“Despite major outside money, FAKE media support and eleven Republican candidates, BIG ‘R’ win with runoff in Georgia. Glad to be of help!” Mr. Trump said on Twitter.

Jesse Hunt, a spokesman for the National Republican Campaign Committee, which invested in the race, said Democrats had “failed their first real test of the 2018 cycle.”

“Tonight showed Democrats aren’t ready for prime-time and running the same liberal, out-of-touch candidates that simply appeal to the rabid base won’t cut it,” Mr. Hunt said.

Progressive groups, meanwhile, said Mr. Ossoff’s performance underscored the strength of the “resistance” against President Trump.

“The mere fact that we’re even talking about a competitive race in a congressional district Democrats haven’t held in over 40 years, let alone Jon Ossoff’s sound victory tonight, is a testament to the growing strength of a nationwide, grassroots movement that’s looking for leaders ready to stand up to the Republicans empowering Donald Trump’s hate-fueled agenda,” said Jim Dean, chair of Democracy for America, which endorsed Mr. Ossoff early last month.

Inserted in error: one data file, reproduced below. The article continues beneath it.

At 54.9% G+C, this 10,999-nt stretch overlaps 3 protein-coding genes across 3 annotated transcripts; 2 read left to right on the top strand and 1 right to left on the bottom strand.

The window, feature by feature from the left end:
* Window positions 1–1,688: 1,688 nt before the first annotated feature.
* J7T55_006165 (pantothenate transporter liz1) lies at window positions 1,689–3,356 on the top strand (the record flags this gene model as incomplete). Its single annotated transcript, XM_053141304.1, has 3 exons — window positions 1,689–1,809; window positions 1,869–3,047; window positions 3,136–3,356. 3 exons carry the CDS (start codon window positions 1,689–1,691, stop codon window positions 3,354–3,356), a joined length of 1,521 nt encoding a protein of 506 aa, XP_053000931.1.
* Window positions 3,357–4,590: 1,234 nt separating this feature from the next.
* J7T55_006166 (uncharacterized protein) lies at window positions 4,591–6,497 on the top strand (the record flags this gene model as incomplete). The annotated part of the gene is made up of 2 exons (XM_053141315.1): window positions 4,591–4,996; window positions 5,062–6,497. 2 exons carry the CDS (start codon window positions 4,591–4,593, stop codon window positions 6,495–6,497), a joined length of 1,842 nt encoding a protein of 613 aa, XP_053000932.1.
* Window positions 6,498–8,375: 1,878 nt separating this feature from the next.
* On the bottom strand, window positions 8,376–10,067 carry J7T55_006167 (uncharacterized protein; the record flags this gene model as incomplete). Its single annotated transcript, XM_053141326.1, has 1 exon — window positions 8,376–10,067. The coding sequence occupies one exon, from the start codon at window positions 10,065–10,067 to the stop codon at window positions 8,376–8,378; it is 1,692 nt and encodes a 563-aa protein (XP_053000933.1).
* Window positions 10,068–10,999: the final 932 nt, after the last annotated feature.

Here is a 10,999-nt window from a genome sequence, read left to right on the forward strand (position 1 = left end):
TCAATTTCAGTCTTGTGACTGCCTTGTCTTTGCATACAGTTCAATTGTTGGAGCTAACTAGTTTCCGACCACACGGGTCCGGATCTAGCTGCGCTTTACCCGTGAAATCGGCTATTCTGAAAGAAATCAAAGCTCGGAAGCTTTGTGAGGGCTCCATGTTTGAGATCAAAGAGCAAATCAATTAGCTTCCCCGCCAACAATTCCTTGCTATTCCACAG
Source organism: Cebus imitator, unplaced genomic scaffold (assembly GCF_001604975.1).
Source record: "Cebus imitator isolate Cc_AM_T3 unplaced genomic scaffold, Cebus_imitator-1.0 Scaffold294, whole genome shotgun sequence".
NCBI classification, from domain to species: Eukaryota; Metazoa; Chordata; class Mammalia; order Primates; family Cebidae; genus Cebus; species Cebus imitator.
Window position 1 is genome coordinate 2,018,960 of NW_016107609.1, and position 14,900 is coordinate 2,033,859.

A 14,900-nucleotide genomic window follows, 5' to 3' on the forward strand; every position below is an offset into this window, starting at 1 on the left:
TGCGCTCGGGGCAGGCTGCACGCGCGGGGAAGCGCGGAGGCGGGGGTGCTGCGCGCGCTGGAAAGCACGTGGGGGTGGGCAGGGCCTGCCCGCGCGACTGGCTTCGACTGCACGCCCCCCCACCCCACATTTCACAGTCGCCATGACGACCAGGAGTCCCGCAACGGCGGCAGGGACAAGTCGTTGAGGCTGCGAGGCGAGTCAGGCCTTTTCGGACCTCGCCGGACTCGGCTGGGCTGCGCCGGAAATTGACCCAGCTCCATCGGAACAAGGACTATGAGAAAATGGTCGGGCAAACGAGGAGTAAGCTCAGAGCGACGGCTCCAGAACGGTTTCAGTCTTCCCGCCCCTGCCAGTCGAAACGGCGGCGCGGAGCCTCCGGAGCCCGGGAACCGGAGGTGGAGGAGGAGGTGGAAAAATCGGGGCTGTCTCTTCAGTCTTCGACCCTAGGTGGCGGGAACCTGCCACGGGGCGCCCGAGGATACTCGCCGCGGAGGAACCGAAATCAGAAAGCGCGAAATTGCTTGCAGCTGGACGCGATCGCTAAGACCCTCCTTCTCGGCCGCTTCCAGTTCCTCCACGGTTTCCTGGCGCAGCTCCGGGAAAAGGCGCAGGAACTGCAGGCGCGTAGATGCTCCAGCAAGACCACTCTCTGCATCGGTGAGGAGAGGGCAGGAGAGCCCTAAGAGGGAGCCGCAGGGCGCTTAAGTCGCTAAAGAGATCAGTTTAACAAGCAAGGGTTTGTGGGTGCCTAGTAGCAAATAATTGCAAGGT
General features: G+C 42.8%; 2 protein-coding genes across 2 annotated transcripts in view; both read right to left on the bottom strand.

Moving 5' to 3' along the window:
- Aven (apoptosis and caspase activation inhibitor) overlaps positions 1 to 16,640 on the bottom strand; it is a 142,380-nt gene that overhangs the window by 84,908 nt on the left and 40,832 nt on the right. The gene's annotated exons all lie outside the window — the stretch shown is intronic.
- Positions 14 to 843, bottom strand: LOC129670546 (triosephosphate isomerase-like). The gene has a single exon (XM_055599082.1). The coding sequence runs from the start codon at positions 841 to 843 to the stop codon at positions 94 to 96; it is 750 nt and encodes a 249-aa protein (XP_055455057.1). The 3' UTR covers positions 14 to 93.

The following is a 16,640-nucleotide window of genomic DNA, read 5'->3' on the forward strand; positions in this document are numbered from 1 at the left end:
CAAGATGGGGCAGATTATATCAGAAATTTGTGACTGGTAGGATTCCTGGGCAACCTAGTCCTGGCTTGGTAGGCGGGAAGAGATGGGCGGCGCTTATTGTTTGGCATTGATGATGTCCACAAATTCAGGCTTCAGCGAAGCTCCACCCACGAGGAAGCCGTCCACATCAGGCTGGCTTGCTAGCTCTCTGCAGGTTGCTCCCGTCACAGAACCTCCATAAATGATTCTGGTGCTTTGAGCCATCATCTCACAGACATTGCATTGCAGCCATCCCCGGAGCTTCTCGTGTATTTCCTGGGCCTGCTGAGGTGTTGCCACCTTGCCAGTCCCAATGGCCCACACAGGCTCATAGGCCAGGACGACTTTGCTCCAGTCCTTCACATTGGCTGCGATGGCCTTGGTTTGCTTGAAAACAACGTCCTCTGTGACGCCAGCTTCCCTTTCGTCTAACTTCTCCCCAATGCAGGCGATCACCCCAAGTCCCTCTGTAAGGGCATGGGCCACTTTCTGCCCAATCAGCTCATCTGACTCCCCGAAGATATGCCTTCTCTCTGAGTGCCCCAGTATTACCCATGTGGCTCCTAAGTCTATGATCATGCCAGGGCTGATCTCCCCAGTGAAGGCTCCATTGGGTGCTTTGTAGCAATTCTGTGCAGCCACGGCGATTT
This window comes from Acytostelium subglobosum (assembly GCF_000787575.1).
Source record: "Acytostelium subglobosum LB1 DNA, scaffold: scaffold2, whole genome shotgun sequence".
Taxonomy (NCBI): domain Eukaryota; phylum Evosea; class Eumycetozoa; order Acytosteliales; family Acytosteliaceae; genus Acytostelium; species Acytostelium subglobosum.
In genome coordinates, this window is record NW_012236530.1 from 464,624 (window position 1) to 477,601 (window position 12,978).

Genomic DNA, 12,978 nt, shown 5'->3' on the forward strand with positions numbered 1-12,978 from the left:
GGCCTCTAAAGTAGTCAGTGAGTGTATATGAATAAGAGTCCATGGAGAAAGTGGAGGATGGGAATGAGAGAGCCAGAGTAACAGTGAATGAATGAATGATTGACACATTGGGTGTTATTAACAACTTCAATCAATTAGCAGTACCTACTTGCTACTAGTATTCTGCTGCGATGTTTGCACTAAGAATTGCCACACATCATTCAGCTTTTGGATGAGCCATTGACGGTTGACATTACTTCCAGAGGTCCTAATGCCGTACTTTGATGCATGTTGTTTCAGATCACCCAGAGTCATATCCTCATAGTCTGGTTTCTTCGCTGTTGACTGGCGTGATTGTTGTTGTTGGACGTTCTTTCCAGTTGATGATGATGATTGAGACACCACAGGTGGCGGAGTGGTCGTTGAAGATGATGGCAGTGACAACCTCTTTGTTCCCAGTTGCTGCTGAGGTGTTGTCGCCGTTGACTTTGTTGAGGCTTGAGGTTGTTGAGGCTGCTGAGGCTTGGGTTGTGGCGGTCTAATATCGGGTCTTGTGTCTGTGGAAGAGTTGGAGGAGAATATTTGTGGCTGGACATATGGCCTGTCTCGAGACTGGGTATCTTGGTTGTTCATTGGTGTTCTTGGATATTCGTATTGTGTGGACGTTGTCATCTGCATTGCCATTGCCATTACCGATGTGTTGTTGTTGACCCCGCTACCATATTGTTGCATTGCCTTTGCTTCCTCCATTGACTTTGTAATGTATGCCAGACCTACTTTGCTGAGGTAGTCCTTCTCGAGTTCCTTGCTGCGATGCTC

Mr. Trump called for Republican voters to force a runoff race earlier in the day, urging Republicans to get out to the polls to ensure that the GOP gets another chance this summer to pick a successor to Mr. Price, who had won 60 percent of the vote in his last three re-election races.

“Force runoff and easy win! Dem Ossoff will raise your taxes-very bad on crime & 2nd A,” Mr. Trump said on Twitter.

Democrats had hoped to build off the stronger than expected showing last week in the deep red 4th Congressional District in Kansas, where James Thompson came within 7 percentage points of defeating Republican Ron Estes.

Five months earlier, Mr. Trump defeated Hillary Clinton in that same congressional district by 27 percentage points.

After being criticized for not investing more in Kansas, national Democrats on Tuesday highlighted their involvement in Georgia’s 6th Congressional District, which Mr. Trump won by less than 2 percentage points in the November election.

Tom Perez, chairman of the Democratic National Committee, cut robocalls over the final 48 hours of the campaign urging voters to head to the polls to “elect a representative to Congress who will stop Donald Trump and the GOP Congress and who will actually care about people.”